ireland may 2007

A twelve-day holiday in Ireland in May: my suitcase was packed with layers, sweaters and closed-in shoes. How wrong could I be?

From the day I landed we had blue skies and sunshine and not a drop of rain. I had too many sweaters and not enough teeshirts. Thank god for Dunnes Stores.

The hire car got a good run around – my mum was delighted with her “07 car” in the driveway. We wandered around the Wicklow Mountains, travelling to Powerscourt Gardens and Glendalough in the same day. On the way home across the Featherbeds I arrogantly decided that the signposts at the Sally Gap were the wrong way around, and we meandered in the wrong direction past Turlough Hill and almost into Glencree in the early evening. I stopped the car on the Military Road and Mum and I stared around us: in every direction there was nothing but bare mountain. Nothing man-made was visible at all except the road we were travelling on. Stunning.

My brother Bernard is running in the general election next week as a Progressive Democrats in Dublin South Central. Running being the operative word: he burns the candle at both ends, dashing here and there distributing leaflets, attending candidate question-and-answer sessions and door-knocking in between trying to spend time with his family. Never saw anybody work so hard. I am really proud of him.

I got together with Joe and Elva Dalton, Paul Curran, and Colin and Susan McDonnell at the Unicorn restaurant to celebrate the twentieth anniversary of our graduation from UCD. Joe and Elva arrived on the Luas, surrounded by Rag Ball students in their finery. Elva remarked that the people going to the ball were not even born when we graduated. Then Paul commented that the new students coming into UCD in October 2007 are the first students to attend university who were born in the nineties. Let’s just say that we were all feeling our age by then…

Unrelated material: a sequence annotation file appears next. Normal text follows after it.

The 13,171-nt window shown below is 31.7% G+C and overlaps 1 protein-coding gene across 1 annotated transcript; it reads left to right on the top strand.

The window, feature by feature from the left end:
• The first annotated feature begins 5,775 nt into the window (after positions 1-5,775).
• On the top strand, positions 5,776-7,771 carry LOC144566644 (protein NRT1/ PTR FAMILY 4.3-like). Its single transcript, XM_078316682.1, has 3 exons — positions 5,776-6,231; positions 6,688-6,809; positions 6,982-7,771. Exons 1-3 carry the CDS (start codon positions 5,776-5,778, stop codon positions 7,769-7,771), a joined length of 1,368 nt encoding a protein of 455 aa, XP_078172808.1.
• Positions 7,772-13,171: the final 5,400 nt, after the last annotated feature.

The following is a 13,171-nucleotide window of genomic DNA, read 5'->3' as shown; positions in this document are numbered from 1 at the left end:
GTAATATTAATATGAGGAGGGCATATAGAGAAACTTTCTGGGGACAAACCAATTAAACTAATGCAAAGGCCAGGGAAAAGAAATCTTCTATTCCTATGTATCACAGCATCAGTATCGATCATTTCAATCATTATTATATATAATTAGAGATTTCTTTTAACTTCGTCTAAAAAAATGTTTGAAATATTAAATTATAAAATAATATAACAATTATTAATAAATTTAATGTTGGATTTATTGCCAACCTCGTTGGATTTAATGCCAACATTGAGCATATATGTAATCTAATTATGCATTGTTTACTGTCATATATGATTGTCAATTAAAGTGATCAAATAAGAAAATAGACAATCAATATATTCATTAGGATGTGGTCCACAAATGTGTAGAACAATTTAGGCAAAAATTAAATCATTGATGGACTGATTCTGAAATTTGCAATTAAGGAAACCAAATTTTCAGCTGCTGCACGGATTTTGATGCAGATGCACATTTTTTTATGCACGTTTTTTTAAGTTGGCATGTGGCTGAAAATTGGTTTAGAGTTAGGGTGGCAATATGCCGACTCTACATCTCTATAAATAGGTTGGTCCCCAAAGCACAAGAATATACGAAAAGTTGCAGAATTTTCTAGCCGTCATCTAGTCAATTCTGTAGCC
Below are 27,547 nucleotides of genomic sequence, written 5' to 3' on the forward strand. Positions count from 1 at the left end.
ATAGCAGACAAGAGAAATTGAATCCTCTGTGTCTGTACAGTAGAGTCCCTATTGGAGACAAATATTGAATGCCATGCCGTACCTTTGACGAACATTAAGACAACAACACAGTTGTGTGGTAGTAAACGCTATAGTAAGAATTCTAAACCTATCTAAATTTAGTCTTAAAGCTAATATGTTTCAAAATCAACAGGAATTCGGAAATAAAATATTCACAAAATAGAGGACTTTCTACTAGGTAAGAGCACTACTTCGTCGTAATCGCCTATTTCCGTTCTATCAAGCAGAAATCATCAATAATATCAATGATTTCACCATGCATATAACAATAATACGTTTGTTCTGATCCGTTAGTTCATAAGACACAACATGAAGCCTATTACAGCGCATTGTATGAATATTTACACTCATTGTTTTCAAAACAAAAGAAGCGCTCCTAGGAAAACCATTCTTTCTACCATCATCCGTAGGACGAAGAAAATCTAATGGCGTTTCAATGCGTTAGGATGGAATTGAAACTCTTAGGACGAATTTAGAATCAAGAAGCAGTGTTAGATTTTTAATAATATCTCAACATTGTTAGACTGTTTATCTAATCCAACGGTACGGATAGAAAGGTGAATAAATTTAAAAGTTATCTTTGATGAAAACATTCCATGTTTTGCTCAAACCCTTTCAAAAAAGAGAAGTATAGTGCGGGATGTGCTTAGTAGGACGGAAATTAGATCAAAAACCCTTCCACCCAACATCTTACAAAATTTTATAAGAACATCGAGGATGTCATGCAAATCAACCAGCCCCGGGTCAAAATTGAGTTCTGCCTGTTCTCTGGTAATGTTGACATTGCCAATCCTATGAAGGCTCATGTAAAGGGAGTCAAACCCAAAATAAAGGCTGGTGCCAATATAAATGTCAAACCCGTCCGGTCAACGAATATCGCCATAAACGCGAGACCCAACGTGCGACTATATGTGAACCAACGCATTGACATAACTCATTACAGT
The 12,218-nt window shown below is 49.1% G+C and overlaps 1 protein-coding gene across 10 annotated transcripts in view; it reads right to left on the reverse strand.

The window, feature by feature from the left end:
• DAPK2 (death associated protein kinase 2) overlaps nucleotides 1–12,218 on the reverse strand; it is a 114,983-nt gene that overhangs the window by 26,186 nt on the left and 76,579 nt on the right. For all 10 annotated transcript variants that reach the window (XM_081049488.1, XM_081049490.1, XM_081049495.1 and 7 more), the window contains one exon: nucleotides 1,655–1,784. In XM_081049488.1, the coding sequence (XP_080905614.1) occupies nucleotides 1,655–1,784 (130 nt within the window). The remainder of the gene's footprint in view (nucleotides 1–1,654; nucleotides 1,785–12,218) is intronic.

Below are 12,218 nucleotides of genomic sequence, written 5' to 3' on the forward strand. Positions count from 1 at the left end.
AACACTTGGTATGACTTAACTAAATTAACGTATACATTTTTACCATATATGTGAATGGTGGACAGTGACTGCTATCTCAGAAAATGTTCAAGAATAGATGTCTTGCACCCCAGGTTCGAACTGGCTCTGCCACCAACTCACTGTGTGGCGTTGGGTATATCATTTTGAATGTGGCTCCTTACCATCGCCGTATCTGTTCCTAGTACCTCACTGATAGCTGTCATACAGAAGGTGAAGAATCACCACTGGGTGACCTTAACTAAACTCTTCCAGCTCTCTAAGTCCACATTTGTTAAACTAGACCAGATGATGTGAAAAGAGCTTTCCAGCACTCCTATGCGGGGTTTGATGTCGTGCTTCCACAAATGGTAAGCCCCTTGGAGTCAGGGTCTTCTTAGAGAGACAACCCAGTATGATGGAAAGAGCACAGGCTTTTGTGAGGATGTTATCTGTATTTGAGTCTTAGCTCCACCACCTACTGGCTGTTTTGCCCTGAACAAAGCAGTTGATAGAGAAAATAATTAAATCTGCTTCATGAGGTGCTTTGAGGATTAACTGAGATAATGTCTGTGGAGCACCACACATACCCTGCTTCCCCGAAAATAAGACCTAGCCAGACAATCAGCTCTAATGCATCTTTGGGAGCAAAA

I met Joe a few days later for lunch on Lower Baggot Street. Over a curry, we chatted about his five kids and my investment plans. We swapped notes on our jobs and how they were going. Then Joe stopped and said: “Look at us Doyler, sitting in a posh restaurant in our posh clothes talking about our lives. Remember only being able to afford Ismail’s kebabs or Pat’s Famous Fried Chicken on Tuesdays for a pound? We are sitting around the corner from Merrion Street but look how far we’ve come.”

I took Mum, Ashling and Connor up to Northern Ireland for a couple of days to the north Antrim coast. Our ambition was to see the Giant’s Causeway but we saw much more. Years ago it would have taken a full day to drive to the north Antrim coast, but these days it is a pleasant four and half hours along new motorway, over striking new bridges and through toll plazas. Except for a few miles each end of the trip, it was dual carriageway all the way.

We drove straight to the Giant’s Causeway, a National Trust site, and had a picnic in the windy carpark. A little shuttle bus takes tourists from the shop down to the causeway, about a kilometre away. Once we were down by the water we were sheltered from the wind and the sun came out.

The scenery was spectacular: huge cliffs along by Bushmills village swathed in mist to one side, and amazing basalt formations all around. We were fascinated by the rock formations, many smoothed by the waves but the hexagonal pillars were clearly visible. Ashling, Connor and I scrambled over the rocks while Mum watched from a sunny spot. We strolled along in the direction of the Giant’s Boot and the Organ Pipes. We could have stayed all day.

We spent the night in a little country bed and breakfast, and spent a fantastic couple of hours down at the Carrick-a-Rede rope bridge in the morning. We were delighted to find another beautiful spot with amazing scenery, and “faced our fears” as Connor said, by crawling slowly across the flimsy rope bridge strung above a ravine. We lay on the little island rock in the sunshine, taking in the views, until time ran out and we had to make the steep climb back to the car and or last picnic. A quick visit to the amazing Dunluce Castle en route, and we were home in time for Indian food and plenty of Aussie red wine with the rest of the family.

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